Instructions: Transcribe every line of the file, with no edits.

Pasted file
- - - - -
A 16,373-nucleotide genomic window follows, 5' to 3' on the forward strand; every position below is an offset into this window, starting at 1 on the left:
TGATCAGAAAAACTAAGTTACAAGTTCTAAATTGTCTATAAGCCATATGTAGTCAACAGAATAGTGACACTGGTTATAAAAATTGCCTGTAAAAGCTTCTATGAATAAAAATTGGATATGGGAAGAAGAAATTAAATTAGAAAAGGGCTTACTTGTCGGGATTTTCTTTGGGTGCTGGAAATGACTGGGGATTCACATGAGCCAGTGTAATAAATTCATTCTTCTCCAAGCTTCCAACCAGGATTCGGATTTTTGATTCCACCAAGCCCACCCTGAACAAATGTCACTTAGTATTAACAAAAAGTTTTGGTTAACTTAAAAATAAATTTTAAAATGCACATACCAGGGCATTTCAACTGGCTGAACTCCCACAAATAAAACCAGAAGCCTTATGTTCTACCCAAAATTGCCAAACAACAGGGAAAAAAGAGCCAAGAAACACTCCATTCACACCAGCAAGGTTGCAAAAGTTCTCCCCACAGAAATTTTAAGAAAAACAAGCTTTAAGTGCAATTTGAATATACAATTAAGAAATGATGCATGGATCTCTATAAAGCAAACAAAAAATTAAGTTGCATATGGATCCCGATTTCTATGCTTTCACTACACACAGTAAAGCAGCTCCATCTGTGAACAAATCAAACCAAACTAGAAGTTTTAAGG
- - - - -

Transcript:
A 16,373-nucleotide genomic window follows, 5' to 3' on the forward strand; every position below is an offset into this window, starting at 1 on the left:
TGATCAGAAAAACTAAGTTACAAGTTCTAAATTGTCTATAAGCCATATGTAGTCAACAGAATAGTGACACTGGTTATAAAAATTGCCTGTAAAAGCTTCTATGAATAAAAATTGGATATGGGAAGAAGAAATTAAATTAGAAAAGGGCTTACTTGTCGGGATTTTCTTTGGGTGCTGGAAATGACTGGGGATTCACATGAGCCAGTGTAATAAATTCATTCTTCTCCAAGCTTCCAACCAGGATTCGGATTTTTGATTCCACCAAGCCCACCCTGAACAAATGTCACTTAGTATTAACAAAAAGTTTTGGTTAACTTAAAAATAAATTTTAAAATGCACATACCAGGGCATTTCAACTGGCTGAACTCCCACAAATAAAACCAGAAGCCTTATGTTCTACCCAAAATTGCCAAACAACAGGGAAAAAAGAGCCAAGAAACACTCCATTCACACCAGCAAGGTTGCAAAAGTTCTCCCCACAGAAATTTTAAGAAAAACAAGCTTTAAGTGCAATTTGAATATACAATTAAGAAATGATGCATGGATCTCTATAAAGCAAACAAAAAATTAAGTTGCATATGGATCCCGATTTCTATGCTTTCACTACACACAGTAAAGCAGCTCCATCTGTGAACAAATCAAACCAAACTAGAAGTTTTAAGG